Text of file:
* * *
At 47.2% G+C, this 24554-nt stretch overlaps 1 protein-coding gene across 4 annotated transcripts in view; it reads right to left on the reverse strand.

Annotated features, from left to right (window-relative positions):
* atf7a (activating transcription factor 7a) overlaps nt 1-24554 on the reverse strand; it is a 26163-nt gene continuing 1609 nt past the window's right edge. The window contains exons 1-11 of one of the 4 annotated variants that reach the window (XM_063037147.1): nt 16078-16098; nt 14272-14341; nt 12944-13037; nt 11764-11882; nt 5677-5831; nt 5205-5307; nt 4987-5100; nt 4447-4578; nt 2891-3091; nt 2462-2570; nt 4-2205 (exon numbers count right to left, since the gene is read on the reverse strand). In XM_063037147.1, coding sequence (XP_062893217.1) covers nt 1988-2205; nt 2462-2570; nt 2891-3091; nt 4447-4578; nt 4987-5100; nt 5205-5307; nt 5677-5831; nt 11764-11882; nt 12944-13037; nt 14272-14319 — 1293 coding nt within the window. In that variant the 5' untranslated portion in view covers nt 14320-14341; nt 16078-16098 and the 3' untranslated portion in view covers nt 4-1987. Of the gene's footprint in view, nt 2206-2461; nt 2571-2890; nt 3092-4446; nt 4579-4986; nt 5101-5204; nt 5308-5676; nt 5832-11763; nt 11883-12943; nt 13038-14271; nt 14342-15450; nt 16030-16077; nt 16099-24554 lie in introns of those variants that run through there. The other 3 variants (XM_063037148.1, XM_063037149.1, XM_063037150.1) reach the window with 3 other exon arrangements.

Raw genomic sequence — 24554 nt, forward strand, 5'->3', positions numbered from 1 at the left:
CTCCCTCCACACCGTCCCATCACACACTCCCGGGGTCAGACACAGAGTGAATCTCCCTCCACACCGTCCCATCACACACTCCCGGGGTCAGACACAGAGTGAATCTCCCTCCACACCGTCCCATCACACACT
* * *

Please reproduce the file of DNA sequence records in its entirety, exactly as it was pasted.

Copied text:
At 47.2% G+C, this 24554-nt stretch overlaps 1 protein-coding gene across 4 annotated transcripts in view; it reads right to left on the reverse strand.

Annotated features, from left to right (window-relative positions):
* atf7a (activating transcription factor 7a) overlaps nt 1-24554 on the reverse strand; it is a 26163-nt gene continuing 1609 nt past the window's right edge. The window contains exons 1-11 of one of the 4 annotated variants that reach the window (XM_063037147.1): nt 16078-16098; nt 14272-14341; nt 12944-13037; nt 11764-11882; nt 5677-5831; nt 5205-5307; nt 4987-5100; nt 4447-4578; nt 2891-3091; nt 2462-2570; nt 4-2205 (exon numbers count right to left, since the gene is read on the reverse strand). In XM_063037147.1, coding sequence (XP_062893217.1) covers nt 1988-2205; nt 2462-2570; nt 2891-3091; nt 4447-4578; nt 4987-5100; nt 5205-5307; nt 5677-5831; nt 11764-11882; nt 12944-13037; nt 14272-14319 — 1293 coding nt within the window. In that variant the 5' untranslated portion in view covers nt 14320-14341; nt 16078-16098 and the 3' untranslated portion in view covers nt 4-1987. Of the gene's footprint in view, nt 2206-2461; nt 2571-2890; nt 3092-4446; nt 4579-4986; nt 5101-5204; nt 5308-5676; nt 5832-11763; nt 11883-12943; nt 13038-14271; nt 14342-15450; nt 16030-16077; nt 16099-24554 lie in introns of those variants that run through there. The other 3 variants (XM_063037148.1, XM_063037149.1, XM_063037150.1) reach the window with 3 other exon arrangements.

Raw genomic sequence — 24554 nt, forward strand, 5'->3', positions numbered from 1 at the left:
CTCCCTCCACACCGTCCCATCACACACTCCCGGGGTCAGACACAGAGTGAATCTCCCTCCACACCGTCCCATCACACACTCCCGGGGTCAGACACAGAGTGAATCTCCCTCCACACCGTCCCATCACACACT